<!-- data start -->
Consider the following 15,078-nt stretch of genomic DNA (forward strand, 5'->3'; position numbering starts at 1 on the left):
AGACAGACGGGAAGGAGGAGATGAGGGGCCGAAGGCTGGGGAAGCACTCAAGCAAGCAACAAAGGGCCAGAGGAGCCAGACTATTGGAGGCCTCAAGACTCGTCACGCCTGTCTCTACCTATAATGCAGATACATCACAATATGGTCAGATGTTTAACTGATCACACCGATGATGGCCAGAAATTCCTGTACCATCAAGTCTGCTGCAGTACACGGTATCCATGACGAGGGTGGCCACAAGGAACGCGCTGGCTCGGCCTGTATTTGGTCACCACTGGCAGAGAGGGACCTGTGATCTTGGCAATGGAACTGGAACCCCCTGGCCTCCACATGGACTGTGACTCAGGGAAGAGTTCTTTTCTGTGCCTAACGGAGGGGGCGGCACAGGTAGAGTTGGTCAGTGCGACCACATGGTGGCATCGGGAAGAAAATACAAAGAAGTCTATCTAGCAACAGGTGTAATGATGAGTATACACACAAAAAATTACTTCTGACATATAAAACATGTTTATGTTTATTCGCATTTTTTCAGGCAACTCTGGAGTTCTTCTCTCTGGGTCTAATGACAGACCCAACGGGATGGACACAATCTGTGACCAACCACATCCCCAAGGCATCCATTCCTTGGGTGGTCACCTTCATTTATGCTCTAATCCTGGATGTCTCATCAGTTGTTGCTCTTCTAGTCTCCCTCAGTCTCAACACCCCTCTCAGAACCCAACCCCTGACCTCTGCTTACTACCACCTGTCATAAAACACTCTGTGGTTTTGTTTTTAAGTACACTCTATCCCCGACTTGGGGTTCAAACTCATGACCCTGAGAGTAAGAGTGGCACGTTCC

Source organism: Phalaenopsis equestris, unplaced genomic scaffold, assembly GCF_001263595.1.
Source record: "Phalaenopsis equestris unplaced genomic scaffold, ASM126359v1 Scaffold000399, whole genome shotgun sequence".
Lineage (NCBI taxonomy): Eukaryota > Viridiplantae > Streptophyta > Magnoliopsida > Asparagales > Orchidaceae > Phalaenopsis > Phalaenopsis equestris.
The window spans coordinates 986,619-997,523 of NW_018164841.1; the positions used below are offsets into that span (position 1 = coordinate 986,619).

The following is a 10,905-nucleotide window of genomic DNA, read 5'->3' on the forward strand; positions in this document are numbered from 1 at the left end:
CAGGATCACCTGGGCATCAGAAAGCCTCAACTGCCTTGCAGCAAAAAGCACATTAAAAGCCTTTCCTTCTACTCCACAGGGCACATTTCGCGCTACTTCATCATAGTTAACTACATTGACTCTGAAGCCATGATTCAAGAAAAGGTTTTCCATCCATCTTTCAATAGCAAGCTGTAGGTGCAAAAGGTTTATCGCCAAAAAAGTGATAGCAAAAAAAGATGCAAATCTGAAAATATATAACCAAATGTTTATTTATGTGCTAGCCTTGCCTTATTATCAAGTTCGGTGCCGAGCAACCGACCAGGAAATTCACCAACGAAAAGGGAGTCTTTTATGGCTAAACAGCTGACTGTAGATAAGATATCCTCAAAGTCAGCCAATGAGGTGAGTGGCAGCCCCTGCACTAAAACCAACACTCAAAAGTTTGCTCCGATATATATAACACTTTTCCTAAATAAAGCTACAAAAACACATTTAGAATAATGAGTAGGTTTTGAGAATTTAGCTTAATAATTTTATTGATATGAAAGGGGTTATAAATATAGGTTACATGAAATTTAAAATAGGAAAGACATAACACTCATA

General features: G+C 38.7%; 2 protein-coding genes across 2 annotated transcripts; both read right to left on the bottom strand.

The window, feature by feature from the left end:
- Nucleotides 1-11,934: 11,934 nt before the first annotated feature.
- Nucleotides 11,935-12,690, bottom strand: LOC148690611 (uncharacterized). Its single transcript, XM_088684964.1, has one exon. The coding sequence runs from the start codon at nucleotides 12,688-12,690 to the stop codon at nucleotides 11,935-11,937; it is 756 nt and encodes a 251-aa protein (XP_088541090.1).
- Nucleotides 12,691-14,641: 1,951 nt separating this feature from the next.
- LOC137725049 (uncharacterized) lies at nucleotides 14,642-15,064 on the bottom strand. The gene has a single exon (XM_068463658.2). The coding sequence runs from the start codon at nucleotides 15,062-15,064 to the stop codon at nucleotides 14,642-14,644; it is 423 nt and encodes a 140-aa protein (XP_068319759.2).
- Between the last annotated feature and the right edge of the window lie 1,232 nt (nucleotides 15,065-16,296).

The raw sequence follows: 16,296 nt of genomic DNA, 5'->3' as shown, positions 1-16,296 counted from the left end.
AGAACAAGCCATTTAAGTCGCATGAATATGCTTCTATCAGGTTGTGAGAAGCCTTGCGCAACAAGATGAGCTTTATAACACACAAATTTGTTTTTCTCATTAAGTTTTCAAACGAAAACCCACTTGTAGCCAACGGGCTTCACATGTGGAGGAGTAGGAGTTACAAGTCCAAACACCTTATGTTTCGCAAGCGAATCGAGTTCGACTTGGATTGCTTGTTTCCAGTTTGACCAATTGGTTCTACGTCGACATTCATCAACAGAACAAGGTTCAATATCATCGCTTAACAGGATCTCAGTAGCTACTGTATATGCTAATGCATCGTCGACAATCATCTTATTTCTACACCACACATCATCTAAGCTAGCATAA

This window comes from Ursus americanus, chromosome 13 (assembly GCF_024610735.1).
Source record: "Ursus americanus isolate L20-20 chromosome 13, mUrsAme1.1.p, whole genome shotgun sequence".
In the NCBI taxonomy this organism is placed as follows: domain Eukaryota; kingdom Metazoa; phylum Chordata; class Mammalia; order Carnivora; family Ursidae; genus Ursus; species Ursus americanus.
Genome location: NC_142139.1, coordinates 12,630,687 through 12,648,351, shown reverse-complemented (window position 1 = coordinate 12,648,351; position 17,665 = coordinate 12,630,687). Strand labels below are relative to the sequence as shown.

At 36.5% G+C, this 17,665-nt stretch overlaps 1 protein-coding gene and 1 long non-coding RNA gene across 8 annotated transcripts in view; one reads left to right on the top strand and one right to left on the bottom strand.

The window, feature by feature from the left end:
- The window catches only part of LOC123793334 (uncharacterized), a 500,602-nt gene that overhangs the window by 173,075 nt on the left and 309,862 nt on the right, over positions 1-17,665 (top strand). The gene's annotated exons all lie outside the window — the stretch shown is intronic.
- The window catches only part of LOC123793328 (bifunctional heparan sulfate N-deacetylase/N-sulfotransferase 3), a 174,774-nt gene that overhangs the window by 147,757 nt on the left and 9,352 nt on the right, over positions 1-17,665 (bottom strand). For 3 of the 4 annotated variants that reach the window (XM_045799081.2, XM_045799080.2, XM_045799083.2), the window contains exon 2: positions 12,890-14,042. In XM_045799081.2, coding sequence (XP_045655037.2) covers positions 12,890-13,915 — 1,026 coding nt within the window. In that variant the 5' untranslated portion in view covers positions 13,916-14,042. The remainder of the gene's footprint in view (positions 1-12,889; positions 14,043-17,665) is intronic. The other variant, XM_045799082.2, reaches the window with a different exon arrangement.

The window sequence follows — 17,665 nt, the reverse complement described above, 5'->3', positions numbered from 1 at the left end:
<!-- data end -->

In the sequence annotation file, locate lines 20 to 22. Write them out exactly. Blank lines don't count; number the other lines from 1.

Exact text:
In the NCBI taxonomy this organism is placed as follows: domain Eukaryota; kingdom Metazoa; phylum Chordata; class Mammalia; order Carnivora; family Ursidae; genus Ursus; species Ursus americanus.
Genome location: NC_142139.1, coordinates 12,630,687 through 12,648,351, shown reverse-complemented (window position 1 = coordinate 12,648,351; position 17,665 = coordinate 12,630,687). Strand labels below are relative to the sequence as shown.

At 36.5% G+C, this 17,665-nt stretch overlaps 1 protein-coding gene and 1 long non-coding RNA gene across 8 annotated transcripts in view; one reads left to right on the top strand and one right to left on the bottom strand.